Yoram Lithwick, assistant professor of physics and astronomy at Northwestern University’s Weinberg College of Arts and Sciences, has received a prestigious Faculty Early Career Development Award from the National Science Foundation).
The program recognizes and supports early career development of teacher-scholars who are most likely to become the academic leaders of the 21st century. The minimum award size is $400,000 for a five-year period.
“The award provides me and my group with stable research support for the next five years, which will allow us to devote much of our energies to solving scientific puzzles,” said Lithwick, who is a member of Northwestern’s Center for Interdisciplinary Exploration and Research in Astrophysics.
He conducts research on a variety of topics in theoretical astrophysics, including planets, disks around stars, convection in stars and formation of cosmological haloes. Recently he has been focusing on understanding how planets form and how planetary systems evolve.
Lithwick particularly is interested in explaining the observed properties of exoplanets, planets orbiting stars other than the sun. Thousands of exoplanets have been discovered in recent years, but many of their properties are completely unexpected and have yet to be understood.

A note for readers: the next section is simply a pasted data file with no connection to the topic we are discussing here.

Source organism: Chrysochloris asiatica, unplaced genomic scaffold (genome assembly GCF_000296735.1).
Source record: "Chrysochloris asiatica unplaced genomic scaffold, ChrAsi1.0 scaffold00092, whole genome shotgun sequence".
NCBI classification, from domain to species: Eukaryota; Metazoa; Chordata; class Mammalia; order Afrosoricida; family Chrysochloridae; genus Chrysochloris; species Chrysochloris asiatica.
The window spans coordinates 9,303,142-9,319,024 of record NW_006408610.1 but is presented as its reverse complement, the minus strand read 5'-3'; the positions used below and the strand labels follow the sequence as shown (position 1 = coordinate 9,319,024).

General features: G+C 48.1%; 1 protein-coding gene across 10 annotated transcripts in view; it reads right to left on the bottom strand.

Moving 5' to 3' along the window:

Lithwick received the award for his proposal “Planet Formation in the Age of Kepler.” The thousands of exoplanets likely hold the key for understanding how planets and planetary systems formed and evolved, Lithwick said. He will use the award to develop theories for this and to test these theories by comparing their predictions against the many observed properties of exoplanets.
As part of his award, Lithwick also will work with Chicago-area high school students and their teachers to bring to them the excitement of exoplanets and research in this young field of study.